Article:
Defense Date


Graduation Date

Summer 1-1-2017


Immediate Access

Submission Type


Degree Name





McAnulty College and Graduate School of Liberal Arts

Committee Chair

James Swindal

Committee Member

Charles Keyes

Committee Member

John Conley


agency; Badiou; forgiveness; hermeneutics; phenomenology; Ricoeur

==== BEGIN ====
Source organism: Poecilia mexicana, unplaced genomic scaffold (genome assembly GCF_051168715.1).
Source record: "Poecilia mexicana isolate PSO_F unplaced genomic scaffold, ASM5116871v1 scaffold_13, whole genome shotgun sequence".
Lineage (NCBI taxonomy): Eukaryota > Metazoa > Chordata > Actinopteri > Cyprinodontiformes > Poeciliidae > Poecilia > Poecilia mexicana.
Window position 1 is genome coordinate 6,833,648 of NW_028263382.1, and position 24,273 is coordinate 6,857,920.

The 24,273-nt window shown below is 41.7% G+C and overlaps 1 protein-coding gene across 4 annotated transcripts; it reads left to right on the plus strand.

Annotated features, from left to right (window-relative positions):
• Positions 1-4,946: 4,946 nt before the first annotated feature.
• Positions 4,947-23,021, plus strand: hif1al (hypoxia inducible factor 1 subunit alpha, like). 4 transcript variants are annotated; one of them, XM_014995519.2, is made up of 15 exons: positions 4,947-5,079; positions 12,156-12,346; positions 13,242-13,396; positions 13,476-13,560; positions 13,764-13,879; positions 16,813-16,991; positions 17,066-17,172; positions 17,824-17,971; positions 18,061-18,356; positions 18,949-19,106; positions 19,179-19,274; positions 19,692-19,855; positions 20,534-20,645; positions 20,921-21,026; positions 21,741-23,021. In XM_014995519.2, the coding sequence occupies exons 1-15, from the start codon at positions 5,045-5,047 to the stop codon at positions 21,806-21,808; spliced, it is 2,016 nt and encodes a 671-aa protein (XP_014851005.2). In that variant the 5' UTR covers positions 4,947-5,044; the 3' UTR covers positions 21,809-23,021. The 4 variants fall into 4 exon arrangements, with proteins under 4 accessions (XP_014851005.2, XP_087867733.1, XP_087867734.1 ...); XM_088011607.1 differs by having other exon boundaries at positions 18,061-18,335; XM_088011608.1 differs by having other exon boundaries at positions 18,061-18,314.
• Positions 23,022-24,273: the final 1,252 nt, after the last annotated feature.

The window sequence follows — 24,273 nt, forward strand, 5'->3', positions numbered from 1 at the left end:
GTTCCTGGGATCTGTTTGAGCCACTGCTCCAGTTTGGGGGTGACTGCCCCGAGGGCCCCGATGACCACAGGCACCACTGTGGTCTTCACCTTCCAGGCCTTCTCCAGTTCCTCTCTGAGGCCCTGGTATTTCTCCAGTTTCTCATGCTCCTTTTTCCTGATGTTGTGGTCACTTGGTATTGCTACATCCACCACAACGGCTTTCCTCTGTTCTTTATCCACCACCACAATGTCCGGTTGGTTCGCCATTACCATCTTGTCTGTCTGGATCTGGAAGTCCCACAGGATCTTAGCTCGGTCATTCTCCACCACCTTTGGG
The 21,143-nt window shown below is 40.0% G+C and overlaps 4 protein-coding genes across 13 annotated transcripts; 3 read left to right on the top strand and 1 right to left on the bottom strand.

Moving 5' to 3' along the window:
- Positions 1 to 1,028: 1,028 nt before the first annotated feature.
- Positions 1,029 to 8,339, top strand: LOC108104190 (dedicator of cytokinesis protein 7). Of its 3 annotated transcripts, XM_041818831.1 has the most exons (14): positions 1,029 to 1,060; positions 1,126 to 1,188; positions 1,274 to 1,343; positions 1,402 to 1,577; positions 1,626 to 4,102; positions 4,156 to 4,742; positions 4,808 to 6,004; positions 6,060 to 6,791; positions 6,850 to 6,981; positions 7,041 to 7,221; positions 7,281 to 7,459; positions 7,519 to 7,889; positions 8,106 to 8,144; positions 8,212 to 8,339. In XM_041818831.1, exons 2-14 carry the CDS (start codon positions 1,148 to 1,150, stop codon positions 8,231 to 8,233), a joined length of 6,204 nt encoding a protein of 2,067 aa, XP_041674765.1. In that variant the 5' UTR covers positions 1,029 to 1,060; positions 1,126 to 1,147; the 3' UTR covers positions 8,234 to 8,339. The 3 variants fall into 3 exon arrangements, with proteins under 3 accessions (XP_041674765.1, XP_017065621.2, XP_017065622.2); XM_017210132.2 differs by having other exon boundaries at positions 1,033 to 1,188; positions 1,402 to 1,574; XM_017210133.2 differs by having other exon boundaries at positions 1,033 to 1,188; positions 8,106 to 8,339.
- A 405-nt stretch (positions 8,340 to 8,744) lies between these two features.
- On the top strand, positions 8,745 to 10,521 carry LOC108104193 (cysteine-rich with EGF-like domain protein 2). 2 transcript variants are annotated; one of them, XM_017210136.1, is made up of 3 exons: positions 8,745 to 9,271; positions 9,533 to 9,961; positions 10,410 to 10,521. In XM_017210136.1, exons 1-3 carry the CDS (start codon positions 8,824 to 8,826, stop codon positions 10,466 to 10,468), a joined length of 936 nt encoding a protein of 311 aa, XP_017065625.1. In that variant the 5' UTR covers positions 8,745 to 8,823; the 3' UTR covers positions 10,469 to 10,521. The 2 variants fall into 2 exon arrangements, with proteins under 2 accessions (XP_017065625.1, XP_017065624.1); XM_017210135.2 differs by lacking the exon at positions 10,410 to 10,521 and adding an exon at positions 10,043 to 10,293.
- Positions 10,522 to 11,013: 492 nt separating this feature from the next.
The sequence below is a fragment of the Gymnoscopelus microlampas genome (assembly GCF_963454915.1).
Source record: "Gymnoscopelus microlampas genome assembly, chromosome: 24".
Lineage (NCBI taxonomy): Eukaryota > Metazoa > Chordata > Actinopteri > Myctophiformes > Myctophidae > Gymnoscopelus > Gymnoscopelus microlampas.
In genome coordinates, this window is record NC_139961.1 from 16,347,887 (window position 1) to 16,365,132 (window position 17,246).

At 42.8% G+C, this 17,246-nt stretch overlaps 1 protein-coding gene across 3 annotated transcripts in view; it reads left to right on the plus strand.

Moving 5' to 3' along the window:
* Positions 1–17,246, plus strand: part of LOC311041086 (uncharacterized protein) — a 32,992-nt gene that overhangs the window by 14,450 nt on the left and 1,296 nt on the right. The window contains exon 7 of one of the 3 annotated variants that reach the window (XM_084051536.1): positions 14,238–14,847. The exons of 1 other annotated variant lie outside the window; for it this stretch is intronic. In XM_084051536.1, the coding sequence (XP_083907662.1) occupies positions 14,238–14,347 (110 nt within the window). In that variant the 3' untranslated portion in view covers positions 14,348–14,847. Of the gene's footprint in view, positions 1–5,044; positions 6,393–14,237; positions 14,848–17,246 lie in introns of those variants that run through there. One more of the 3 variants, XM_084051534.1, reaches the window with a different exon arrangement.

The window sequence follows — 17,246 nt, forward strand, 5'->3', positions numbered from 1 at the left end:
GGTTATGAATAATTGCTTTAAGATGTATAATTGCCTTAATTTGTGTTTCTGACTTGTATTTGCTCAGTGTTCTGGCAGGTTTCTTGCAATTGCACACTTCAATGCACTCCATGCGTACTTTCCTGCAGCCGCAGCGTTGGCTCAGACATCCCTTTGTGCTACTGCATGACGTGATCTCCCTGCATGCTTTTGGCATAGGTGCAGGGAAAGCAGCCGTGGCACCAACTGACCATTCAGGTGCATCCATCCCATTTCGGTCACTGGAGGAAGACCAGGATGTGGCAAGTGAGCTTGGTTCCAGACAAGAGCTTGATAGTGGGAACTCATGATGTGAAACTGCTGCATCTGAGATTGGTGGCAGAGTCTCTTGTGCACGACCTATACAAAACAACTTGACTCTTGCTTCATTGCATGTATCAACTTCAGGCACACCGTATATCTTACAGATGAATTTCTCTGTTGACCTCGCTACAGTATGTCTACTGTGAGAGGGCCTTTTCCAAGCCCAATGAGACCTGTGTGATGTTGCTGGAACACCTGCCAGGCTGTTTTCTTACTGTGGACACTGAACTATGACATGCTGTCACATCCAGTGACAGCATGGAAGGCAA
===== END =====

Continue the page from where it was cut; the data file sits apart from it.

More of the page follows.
This dissertation focuses on the relationship of selfhood and ethics from the competing philosophical frameworks developed by Paul Ricoeur and Alain Badiou. Seeking “nothing short of a full victory” on the “battlefield” of history, Badiou argues that Ricoeur deceives his readers by hiding the relationship of the self to history. The purpose of this deception is to defend a definition of history that allows for a Providential sense of history whereby the past could be actively forgotten whereby crimes could be forgiven. In this work I examine Ricoeur’s hermeneutics of the self as developed in Oneself as Another (Soi-même comme un autre, 1990) as well as its relationship to his positions regarding memory, history, forgetting, and forgiveness developed in Memory, History, Forgetting (La Mémoir, l’histoir, l’oubi, 2002). Thematically, I focus on the experience of forgiveness for three reasons. First, it is a non-physical experience within a reflective consciousness that connects to our experience of freedom. Secondly, forgiveness is a sufficiently rich experience of ethical evil. Third, forgiveness has a temporal dimension (like that of promising) that informs our understanding of memory as well as human self-identity. Ricoeur’s conceptions of selfhood, history, evil, ethics, and truth will be examined from the critical perspective offered by Badiou. Over the course of this dissertation I demonstrate that Ricoeur provides conceptions of selfhood and history that disarm Badiou’s criticism of Ricoeur by means of a critical analysis of his theory of subjectivity, as well as his conception of ethics.